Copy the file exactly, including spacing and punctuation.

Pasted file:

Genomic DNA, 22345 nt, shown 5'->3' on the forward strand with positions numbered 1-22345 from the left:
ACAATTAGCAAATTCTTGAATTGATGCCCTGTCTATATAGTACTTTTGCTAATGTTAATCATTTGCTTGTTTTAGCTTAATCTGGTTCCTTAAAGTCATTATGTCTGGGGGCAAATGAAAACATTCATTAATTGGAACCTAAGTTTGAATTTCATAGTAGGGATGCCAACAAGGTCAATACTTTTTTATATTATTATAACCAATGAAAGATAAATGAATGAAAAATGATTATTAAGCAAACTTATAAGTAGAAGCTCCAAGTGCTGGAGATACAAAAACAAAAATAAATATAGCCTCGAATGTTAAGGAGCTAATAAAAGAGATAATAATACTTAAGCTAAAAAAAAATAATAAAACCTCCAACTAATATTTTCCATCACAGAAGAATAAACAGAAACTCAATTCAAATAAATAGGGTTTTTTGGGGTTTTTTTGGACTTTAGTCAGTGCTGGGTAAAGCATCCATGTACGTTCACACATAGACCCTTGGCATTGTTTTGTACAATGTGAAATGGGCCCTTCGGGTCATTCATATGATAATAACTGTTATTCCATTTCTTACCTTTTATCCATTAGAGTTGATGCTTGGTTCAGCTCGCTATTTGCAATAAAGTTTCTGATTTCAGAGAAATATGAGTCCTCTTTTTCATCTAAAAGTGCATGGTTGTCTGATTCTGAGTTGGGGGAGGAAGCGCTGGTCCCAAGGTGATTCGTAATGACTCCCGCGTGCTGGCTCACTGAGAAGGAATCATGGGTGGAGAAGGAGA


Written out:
Genomic DNA, 22345 nt, shown 5'->3' on the forward strand with positions numbered 1-22345 from the left:
ACAATTAGCAAATTCTTGAATTGATGCCCTGTCTATATAGTACTTTTGCTAATGTTAATCATTTGCTTGTTTTAGCTTAATCTGGTTCCTTAAAGTCATTATGTCTGGGGGCAAATGAAAACATTCATTAATTGGAACCTAAGTTTGAATTTCATAGTAGGGATGCCAACAAGGTCAATACTTTTTTATATTATTATAACCAATGAAAGATAAATGAATGAAAAATGATTATTAAGCAAACTTATAAGTAGAAGCTCCAAGTGCTGGAGATACAAAAACAAAAATAAATATAGCCTCGAATGTTAAGGAGCTAATAAAAGAGATAATAATACTTAAGCTAAAAAAAAATAATAAAACCTCCAACTAATATTTTCCATCACAGAAGAATAAACAGAAACTCAATTCAAATAAATAGGGTTTTTTGGGGTTTTTTTGGACTTTAGTCAGTGCTGGGTAAAGCATCCATGTACGTTCACACATAGACCCTTGGCATTGTTTTGTACAATGTGAAATGGGCCCTTCGGGTCATTCATATGATAATAACTGTTATTCCATTTCTTACCTTTTATCCATTAGAGTTGATGCTTGGTTCAGCTCGCTATTTGCAATAAAGTTTCTGATTTCAGAGAAATATGAGTCCTCTTTTTCATCTAAAAGTGCATGGTTGTCTGATTCTGAGTTGGGGGAGGAAGCGCTGGTCCCAAGGTGATTCGTAATGACTCCCGCGTGCTGGCTCACTGAGAAGGAATCATGGGTGGAGAAGGAGA